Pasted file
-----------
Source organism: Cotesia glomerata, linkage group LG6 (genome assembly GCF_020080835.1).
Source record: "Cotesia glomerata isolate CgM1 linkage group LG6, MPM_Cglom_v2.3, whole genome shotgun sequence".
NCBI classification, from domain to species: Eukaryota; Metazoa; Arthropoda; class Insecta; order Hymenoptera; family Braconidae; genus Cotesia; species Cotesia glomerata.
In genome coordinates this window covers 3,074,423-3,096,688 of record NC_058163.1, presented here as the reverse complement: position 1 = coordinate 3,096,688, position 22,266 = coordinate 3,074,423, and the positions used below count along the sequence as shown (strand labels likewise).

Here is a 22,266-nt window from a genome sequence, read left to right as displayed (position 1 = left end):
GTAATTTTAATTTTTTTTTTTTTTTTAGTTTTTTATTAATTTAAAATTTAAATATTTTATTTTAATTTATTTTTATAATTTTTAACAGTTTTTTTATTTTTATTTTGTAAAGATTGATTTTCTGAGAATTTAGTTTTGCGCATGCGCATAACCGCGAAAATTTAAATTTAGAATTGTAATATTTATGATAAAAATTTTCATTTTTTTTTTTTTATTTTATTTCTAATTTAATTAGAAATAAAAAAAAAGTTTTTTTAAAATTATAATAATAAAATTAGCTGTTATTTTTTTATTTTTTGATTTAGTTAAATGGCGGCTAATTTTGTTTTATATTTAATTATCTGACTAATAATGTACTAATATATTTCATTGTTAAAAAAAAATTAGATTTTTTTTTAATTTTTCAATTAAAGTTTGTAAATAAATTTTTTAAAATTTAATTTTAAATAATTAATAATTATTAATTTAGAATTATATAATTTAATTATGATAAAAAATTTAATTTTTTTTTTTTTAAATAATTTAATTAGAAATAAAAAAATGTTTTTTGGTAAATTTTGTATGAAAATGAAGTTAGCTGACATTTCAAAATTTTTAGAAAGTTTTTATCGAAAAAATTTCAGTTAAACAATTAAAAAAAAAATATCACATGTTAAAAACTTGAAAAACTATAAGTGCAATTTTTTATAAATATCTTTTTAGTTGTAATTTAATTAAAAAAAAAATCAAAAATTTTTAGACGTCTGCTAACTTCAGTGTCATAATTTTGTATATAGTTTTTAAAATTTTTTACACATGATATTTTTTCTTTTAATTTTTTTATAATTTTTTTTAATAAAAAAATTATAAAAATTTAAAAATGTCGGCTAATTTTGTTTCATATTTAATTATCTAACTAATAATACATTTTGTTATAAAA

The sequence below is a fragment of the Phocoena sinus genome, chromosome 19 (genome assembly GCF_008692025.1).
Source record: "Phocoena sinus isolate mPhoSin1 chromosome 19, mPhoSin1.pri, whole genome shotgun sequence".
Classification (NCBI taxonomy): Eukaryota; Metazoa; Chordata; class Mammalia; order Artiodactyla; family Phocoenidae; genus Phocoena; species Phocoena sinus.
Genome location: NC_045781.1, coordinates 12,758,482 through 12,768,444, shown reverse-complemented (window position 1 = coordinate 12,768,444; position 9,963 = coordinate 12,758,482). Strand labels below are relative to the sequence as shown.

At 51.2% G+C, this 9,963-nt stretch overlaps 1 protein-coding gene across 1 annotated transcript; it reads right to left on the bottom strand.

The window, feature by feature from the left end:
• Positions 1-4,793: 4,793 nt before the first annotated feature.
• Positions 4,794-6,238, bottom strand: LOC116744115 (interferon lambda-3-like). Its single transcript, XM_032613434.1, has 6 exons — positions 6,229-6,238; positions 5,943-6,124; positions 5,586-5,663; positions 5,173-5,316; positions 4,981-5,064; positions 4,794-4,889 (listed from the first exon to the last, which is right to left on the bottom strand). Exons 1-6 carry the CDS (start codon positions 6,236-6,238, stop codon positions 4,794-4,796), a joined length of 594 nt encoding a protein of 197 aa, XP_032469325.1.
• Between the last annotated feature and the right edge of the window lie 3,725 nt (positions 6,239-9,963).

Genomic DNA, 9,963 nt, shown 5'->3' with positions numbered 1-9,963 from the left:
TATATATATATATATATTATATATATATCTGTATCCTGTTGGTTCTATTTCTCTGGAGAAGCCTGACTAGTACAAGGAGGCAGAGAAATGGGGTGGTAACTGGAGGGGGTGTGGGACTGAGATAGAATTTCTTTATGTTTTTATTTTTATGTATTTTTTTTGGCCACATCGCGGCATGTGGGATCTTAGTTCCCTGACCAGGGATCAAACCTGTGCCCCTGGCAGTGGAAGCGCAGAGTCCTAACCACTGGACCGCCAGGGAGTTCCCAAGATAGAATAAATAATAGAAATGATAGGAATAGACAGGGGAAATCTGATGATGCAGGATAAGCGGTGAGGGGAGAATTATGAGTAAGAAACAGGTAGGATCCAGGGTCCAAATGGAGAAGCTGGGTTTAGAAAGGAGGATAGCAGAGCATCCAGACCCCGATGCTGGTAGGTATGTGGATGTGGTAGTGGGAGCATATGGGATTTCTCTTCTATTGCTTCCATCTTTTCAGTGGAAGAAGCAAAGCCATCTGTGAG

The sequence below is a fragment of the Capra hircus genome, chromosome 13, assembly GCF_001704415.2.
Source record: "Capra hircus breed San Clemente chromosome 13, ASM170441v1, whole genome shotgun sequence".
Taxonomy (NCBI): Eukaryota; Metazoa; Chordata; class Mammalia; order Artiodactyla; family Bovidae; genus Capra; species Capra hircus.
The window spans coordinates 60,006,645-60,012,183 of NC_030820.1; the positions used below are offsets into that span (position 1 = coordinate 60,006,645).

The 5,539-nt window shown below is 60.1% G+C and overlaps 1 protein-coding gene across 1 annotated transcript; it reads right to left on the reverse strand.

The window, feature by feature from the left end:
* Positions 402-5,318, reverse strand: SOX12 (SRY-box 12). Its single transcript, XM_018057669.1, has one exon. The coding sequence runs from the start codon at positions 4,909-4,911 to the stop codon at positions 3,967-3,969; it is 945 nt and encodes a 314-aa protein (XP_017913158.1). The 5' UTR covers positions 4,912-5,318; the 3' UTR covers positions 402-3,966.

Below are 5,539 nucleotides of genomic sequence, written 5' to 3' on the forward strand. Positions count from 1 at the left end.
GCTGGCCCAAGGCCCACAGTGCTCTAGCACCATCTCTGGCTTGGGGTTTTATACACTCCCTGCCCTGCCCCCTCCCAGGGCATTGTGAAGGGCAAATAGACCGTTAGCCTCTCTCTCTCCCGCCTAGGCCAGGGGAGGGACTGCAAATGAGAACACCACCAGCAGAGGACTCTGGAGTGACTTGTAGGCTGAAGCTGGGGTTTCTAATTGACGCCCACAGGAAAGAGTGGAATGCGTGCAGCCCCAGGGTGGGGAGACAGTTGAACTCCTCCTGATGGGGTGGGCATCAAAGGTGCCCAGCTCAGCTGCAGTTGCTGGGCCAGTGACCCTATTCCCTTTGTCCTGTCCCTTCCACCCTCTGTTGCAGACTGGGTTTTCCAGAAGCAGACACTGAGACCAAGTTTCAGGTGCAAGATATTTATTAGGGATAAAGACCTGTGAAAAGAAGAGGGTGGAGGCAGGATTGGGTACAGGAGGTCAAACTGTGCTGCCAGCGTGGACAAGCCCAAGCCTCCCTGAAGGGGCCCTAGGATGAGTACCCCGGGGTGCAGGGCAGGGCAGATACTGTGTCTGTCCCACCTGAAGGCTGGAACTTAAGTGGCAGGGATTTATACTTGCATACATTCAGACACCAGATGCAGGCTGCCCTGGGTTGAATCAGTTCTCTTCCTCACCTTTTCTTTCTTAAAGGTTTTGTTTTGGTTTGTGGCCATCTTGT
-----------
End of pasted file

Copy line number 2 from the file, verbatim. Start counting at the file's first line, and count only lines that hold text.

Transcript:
Source record: "Cotesia glomerata isolate CgM1 linkage group LG6, MPM_Cglom_v2.3, whole genome shotgun sequence".